Small rainbows create opportunity

There has been a recent influx of small rainbow trout moving onto the flats at the top of Lake Dunstan. Fish & Game officer Ben Sowry has seen a large number of these small rainbows actively feeding on the flats and surrounding weed beds. The average size of these fish is about 100mm.

This increase in rainbow trout population coincides with a decrease in the number of brown trout seen in the same area, which is likely due to the start of the brown trout spawning season. This provides an opportunity for anglers to target larger trout looking to predate upon these smaller rainbows. Ben recommends using large soft baits and spinners to imitate these small rainbows.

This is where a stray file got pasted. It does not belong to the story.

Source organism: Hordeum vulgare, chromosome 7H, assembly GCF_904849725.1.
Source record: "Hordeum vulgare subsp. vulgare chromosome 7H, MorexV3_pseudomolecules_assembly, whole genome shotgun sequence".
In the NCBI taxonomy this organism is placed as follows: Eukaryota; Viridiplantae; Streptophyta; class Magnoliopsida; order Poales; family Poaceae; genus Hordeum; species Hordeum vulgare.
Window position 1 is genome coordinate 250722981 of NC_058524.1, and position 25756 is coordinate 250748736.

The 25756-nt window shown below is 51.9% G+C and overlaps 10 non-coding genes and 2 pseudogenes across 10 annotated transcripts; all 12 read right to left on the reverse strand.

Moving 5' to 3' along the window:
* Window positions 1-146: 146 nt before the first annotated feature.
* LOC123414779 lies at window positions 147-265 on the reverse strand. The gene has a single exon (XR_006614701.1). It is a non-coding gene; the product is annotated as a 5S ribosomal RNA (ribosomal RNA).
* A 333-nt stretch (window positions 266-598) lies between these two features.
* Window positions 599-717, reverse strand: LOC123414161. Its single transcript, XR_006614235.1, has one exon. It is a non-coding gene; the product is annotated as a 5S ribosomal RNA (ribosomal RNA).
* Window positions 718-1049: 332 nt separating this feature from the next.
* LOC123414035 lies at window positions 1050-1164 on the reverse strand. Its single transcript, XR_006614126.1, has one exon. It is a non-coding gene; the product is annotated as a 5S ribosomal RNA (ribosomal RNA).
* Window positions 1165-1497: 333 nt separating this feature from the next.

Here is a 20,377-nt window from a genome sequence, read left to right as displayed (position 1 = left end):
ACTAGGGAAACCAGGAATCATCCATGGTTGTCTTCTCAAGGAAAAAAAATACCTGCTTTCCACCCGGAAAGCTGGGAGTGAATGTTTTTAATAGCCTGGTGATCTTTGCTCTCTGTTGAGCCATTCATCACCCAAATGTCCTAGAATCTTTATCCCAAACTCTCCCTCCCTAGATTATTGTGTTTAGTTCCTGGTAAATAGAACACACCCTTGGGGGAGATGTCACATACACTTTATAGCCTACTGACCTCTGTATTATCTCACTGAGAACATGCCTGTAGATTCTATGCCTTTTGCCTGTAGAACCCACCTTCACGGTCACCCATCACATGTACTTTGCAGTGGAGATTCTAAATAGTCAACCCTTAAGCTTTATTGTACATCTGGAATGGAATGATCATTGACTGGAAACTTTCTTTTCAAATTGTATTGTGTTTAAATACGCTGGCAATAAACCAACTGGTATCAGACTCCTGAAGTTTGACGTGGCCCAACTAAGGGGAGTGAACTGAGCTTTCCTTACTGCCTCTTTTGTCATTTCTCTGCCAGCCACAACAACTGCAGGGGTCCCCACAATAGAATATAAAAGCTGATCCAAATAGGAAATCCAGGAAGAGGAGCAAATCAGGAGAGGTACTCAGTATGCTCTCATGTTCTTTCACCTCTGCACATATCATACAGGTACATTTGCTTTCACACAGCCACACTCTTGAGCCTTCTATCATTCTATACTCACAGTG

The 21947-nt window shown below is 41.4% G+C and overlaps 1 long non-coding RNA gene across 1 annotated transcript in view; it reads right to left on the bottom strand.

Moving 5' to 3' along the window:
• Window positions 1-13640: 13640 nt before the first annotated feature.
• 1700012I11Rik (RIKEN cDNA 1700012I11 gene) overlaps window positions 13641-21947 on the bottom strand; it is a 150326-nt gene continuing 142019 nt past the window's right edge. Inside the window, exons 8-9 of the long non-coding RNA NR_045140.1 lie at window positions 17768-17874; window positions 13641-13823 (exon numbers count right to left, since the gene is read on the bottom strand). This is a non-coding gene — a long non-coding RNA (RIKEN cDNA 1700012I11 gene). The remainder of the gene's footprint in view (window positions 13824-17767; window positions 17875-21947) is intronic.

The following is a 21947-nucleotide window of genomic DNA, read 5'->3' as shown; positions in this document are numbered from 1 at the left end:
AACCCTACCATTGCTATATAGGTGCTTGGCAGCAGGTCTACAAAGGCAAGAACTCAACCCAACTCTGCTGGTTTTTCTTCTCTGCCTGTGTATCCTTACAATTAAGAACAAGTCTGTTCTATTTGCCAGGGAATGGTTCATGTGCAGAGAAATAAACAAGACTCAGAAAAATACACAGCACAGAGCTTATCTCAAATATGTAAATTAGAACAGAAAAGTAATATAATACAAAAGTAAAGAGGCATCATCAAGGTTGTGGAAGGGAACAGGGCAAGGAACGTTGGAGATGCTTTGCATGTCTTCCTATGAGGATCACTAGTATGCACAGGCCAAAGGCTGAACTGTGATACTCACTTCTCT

Top of lake Dunstan near Bendigo scenic reserve, where large numbers of small rainbow trout have recently been seen. Credit: Ben Sowry.


Right on the edge

Tim from Central Otago Hunting & Fishing says anglers looking for some action should consider fishing the river mouths of the larger lakes, particularly where discoloured river water meets the clear lake water.

Trout are known to patrol along the edge of the discoloured water, seeking out fish and insect life discharged into the lake. This provides a unique opportunity for anglers to target fish that are actively feeding and potentially catch some excellent conditioned trout.